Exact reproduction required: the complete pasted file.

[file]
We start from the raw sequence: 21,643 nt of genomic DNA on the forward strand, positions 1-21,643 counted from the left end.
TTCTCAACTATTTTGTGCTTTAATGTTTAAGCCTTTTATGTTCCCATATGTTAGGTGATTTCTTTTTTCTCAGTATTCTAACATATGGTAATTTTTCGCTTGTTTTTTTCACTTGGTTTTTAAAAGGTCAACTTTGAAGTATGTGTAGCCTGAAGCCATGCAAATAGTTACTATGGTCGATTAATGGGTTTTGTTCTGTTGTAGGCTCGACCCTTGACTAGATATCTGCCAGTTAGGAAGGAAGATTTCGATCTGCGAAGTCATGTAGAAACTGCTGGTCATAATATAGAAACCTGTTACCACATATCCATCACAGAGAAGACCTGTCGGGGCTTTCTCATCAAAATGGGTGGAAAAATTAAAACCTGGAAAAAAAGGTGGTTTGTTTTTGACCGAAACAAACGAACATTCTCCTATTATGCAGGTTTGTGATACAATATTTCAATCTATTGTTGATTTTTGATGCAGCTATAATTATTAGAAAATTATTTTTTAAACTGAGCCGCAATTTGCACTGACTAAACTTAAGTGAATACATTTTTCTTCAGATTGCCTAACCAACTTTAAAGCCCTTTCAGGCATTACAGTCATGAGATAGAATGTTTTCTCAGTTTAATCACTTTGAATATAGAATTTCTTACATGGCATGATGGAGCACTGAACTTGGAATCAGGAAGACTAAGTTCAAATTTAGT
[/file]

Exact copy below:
We start from the raw sequence: 21,643 nt of genomic DNA on the forward strand, positions 1-21,643 counted from the left end.
TTCTCAACTATTTTGTGCTTTAATGTTTAAGCCTTTTATGTTCCCATATGTTAGGTGATTTCTTTTTTCTCAGTATTCTAACATATGGTAATTTTTCGCTTGTTTTTTTCACTTGGTTTTTAAAAGGTCAACTTTGAAGTATGTGTAGCCTGAAGCCATGCAAATAGTTACTATGGTCGATTAATGGGTTTTGTTCTGTTGTAGGCTCGACCCTTGACTAGATATCTGCCAGTTAGGAAGGAAGATTTCGATCTGCGAAGTCATGTAGAAACTGCTGGTCATAATATAGAAACCTGTTACCACATATCCATCACAGAGAAGACCTGTCGGGGCTTTCTCATCAAAATGGGTGGAAAAATTAAAACCTGGAAAAAAAGGTGGTTTGTTTTTGACCGAAACAAACGAACATTCTCCTATTATGCAGGTTTGTGATACAATATTTCAATCTATTGTTGATTTTTGATGCAGCTATAATTATTAGAAAATTATTTTTTAAACTGAGCCGCAATTTGCACTGACTAAACTTAAGTGAATACATTTTTCTTCAGATTGCCTAACCAACTTTAAAGCCCTTTCAGGCATTACAGTCATGAGATAGAATGTTTTCTCAGTTTAATCACTTTGAATATAGAATTTCTTACATGGCATGATGGAGCACTGAACTTGGAATCAGGAAGACTAAGTTCAAATTTAGT